Remember: Scammers like to use urgency to trick people.

Is envelope stuffing legit?

Envelope stuffing jobs can be tricky. Most ads promising high pay for stuffing envelopes at home are scams. When a job offer sounds too easy or too good to be true, it’s usually worth questioning.

Here’s what you can do:

  1. Check reviews and complaints – Look for the company online. Visit forums, review sites, Glassdoor, the Federal Trade Commission (FTC), and the Better Business Bureau (BBB) to see if others had bad experiences. You could even contact your state attorney general’s office to see what they think.
  2. Ask questions – Contact the company directly. Ask for details about the job. Legitimate companies will give you clear answers.
  3. Protect yourself – Never give out personal or financial information without verifying the company’s legitimacy.
  4. Trust your instincts – If something feels off, it likely is. Trust your gut and research before making any decisions.

Instead of trusting random ads, use trusted job boards like Indeed, LinkedIn, or FlexJobs. These sites can help you find legitimate work-from-home jobs, though true envelope stuffing jobs are rare. Sometimes, jobs involving clerical tasks might require some envelope stuffing, but they will include other duties too.

Get Paid To Stuff Envelopes At Home

8 Alternatives to Envelope Stuffing Jobs

Looking for a job that you can do from home? Check out these options like proofreading, bookkeeping, and virtual assistant work. These jobs can pay a good income and may even allow for flexibility in your schedule.

1. Proofreader

Proofreaders check written content for errors. They look for grammar, spelling, and punctuation mistakes. This job is perfect if you enjoy reading and have strong language skills.

I have a proofreader for my blog. Even though I write a lot, I know it’s very important to have someone check my work.

If you want to become a proofreader, I recommend joining this free 76-minute workshop focused on proofreading. In this workshop, you’ll learn how to start your own freelance proofreading business.

Recommended reading: 20 Best Online Proofreading Jobs For Beginners (Earn $40,000+ A Year).

Proofread Anywhere


This free 76-minute workshop answers all of the most common questions about how to become a proofreader, and even talks about the 5 signs that proofreading could be a perfect fit for you.

2. Bookkeeper

A bookkeeper manages financial records for businesses. This includes tracking income and expenses, creating invoices, and preparing financial reports.

This job lets you work on your own and earn around $40,000 or more each year. You don’t need a college degree to be a bookkeeper either.

You can join the free workshop about finding virtual bookkeeping jobs and starting your own freelance bookkeeping business by signing up for free here.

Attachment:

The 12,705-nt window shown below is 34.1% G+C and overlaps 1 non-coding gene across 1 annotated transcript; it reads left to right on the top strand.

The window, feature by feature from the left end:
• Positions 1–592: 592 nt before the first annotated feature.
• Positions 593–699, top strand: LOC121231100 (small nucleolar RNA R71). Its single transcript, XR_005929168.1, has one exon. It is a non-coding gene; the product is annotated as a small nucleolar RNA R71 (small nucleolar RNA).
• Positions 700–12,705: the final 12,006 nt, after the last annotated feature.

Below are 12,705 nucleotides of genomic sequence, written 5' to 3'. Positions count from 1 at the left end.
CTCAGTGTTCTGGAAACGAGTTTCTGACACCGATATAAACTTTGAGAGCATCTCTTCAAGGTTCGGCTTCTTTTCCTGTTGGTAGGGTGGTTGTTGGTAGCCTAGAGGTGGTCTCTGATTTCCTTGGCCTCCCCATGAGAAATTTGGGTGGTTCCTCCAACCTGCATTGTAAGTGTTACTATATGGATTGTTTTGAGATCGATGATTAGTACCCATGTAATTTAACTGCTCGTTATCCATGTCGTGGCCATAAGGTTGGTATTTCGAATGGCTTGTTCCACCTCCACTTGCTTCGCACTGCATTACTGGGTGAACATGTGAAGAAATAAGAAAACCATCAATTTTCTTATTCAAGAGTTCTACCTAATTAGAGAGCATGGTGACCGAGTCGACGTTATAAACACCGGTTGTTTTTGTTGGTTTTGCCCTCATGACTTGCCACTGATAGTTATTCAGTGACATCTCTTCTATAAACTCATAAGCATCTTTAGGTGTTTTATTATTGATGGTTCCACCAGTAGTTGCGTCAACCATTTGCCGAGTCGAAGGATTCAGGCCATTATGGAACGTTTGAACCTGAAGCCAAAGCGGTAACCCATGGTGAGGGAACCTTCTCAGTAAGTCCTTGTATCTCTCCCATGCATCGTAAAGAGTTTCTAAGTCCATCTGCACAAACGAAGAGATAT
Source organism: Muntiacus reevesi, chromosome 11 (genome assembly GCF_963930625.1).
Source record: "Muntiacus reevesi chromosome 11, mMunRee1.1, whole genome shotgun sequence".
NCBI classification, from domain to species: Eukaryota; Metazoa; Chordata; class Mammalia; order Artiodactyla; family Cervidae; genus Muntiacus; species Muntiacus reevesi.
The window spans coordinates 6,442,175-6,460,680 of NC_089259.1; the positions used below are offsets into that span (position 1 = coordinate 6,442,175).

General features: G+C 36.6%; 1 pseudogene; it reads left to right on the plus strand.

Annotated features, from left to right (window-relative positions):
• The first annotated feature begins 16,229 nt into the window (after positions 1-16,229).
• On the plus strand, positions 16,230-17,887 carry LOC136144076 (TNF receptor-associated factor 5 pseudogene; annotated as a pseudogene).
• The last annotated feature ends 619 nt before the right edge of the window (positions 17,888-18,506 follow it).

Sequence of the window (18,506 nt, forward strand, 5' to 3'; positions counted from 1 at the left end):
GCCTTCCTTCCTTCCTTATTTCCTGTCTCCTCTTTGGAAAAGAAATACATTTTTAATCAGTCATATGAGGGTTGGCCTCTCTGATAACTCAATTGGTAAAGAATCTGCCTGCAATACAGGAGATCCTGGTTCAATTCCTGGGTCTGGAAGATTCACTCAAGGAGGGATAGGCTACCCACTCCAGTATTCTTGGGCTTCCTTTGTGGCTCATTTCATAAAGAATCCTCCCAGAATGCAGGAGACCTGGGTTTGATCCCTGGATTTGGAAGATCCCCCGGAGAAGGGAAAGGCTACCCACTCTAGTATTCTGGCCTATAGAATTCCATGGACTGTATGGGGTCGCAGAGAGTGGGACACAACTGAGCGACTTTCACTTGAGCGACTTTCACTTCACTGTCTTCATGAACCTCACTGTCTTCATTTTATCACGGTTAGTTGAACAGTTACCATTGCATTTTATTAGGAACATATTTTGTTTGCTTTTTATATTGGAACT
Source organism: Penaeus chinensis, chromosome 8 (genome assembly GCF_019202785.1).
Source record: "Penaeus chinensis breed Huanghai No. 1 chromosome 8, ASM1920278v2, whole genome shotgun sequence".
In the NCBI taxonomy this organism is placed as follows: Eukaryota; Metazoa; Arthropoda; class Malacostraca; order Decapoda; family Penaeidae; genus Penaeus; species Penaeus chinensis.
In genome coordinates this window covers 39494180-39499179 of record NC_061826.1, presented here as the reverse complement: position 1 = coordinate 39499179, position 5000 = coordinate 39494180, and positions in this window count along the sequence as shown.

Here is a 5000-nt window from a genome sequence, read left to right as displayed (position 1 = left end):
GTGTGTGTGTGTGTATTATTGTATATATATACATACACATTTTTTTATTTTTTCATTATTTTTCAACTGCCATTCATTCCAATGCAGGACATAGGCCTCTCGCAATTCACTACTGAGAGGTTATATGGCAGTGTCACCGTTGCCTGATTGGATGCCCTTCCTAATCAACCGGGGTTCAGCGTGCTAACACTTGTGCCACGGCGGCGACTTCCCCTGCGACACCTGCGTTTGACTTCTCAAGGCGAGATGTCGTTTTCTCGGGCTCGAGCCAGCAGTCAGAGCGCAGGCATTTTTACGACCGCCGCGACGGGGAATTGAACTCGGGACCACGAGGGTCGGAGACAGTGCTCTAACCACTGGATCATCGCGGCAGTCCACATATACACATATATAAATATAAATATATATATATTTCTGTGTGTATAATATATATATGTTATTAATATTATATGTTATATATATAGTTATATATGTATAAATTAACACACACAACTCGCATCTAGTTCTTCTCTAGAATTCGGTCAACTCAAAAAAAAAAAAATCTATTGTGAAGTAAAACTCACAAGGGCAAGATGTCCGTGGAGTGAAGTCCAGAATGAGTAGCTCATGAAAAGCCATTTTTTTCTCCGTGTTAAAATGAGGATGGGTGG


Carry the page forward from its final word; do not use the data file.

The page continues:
Recommended reading: How To Find Online Bookkeeping Jobs

Bookkeeper Launch Course


This free training will teach you what you need to know to become a virtual bookkeeper and make money from home.

3. Transcriptionist

Transcriptionists listen to audio recordings and type what they hear. This job requires good listening and typing skills.

You might transcribe interviews, meetings, or medical records. Online transcriptionists usually make between $15 and $30 per hour. New transcribers usually start at the lower end of that range.

A free training I recommend learning from is Free Workshop: Is a Career in Transcription Right for You? You’ll learn how to get started as a transcriptionist, how you can find transcription work, and more.

Recommended reading: 18 Best Online Transcription Jobs For Beginners To Make $2,000 Monthly

FREE Workshop: Is a Career in Transcription Right for You?


In this free training, you will learn what transcription is, why it’s a highly in-demand skill, who hires transcriptionists, how to become a transcriptionist, and more.

4. Virtual assistant

One of my first side jobs was working as a virtual assistant. It was fun and flexible, and I earned a good income doing it.

Virtual assistants help businesses with tasks like scheduling meetings, managing emails, and social media.

As a virtual assistant, you sometimes may get paid by the person you are working for to stuff envelopes. But, it most likely won’t be your entire job, just a very small fragment of it. After all, someone needs to mail things for a company or a person.

In fact, when I worked for a small company when I was younger, one of my job duties was to put together around 1,000 envelopes to our clients around the holidays. I did this every year. But, this was on top of all of my other work responsibilities, so I was not only an envelope stuffer. So, you may be able to find a job where this is a part of your tasks but typically not what you do 24/7 at work.

Recommended reading: Best Ways To Find Virtual Assistant Jobs

5. Blogger

I started my blog, Making Sense of Cents, without much planning. I just wanted to share my experiences with money. Surprisingly, since I started, I’ve made over $5,000,000 from it. Now, blogging is my main job!

There are many positives! I can work alone, make my own schedule, be my own boss, choose the work I want to do, and work from home. I have an amazing work-life balance, and I wouldn’t trade this job for anything else.

If you are looking for something that you can do from home, then this can be a good option to look into.

You can learn how to start a blog with my free How To Start a Blog Course (sign up by clicking here).

6. Data entry clerk

Data entry clerks input information into digital systems, such as spreadsheets. Work-from-home data entry jobs are straightforward and require accuracy.